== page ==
A further factor in the exponential growth of cotton in the South of the mid-nineteenth century was the rapid development of Great Britain's industrialized economy. At that time, Britain had the largest economy in the world, and the textile mills of the North contributed enormously to the country's economic success. These mills required a regular supply of cotton, virtually all of which was imported from the American South.
This had the effect of driving the Industrial Revolution in Britain to new heights, as well as spurring the growth of the American cotton trade by mid-century. No wonder Southern politicians believed that the enormous power of "King Cotton" would ensure that the North would never threaten the South.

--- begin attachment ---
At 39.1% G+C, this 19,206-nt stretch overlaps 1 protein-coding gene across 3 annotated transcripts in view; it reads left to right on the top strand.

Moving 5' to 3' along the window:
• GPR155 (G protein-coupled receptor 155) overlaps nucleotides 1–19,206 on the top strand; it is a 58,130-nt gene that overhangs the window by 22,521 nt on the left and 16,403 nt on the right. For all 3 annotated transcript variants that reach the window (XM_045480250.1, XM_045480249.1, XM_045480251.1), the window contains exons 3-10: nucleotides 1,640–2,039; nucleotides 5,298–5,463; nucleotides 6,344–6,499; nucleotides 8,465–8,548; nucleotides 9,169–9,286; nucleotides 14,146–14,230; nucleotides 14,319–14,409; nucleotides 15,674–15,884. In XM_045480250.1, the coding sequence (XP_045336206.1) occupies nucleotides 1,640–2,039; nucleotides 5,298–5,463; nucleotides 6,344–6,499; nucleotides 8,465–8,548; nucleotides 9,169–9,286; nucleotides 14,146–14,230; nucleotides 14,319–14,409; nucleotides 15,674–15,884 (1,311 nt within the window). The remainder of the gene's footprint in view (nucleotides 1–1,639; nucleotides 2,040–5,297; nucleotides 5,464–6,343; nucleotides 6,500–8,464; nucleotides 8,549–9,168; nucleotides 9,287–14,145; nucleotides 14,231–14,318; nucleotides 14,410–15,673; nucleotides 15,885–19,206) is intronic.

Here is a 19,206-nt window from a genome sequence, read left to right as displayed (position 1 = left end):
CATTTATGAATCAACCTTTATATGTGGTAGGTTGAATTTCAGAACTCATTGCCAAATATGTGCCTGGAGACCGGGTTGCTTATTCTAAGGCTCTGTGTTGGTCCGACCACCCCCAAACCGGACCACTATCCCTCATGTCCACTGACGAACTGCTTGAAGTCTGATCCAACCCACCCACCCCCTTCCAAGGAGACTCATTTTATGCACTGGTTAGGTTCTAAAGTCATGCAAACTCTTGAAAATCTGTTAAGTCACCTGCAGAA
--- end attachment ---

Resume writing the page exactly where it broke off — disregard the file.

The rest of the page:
Such optimism turned out to be spectacularly ill-founded, of course. As indeed was the assumption among many Southerners that Great Britain would intervene on the side of the Confederacy in the Civil War in order to protect the regular supply of cotton on which its...
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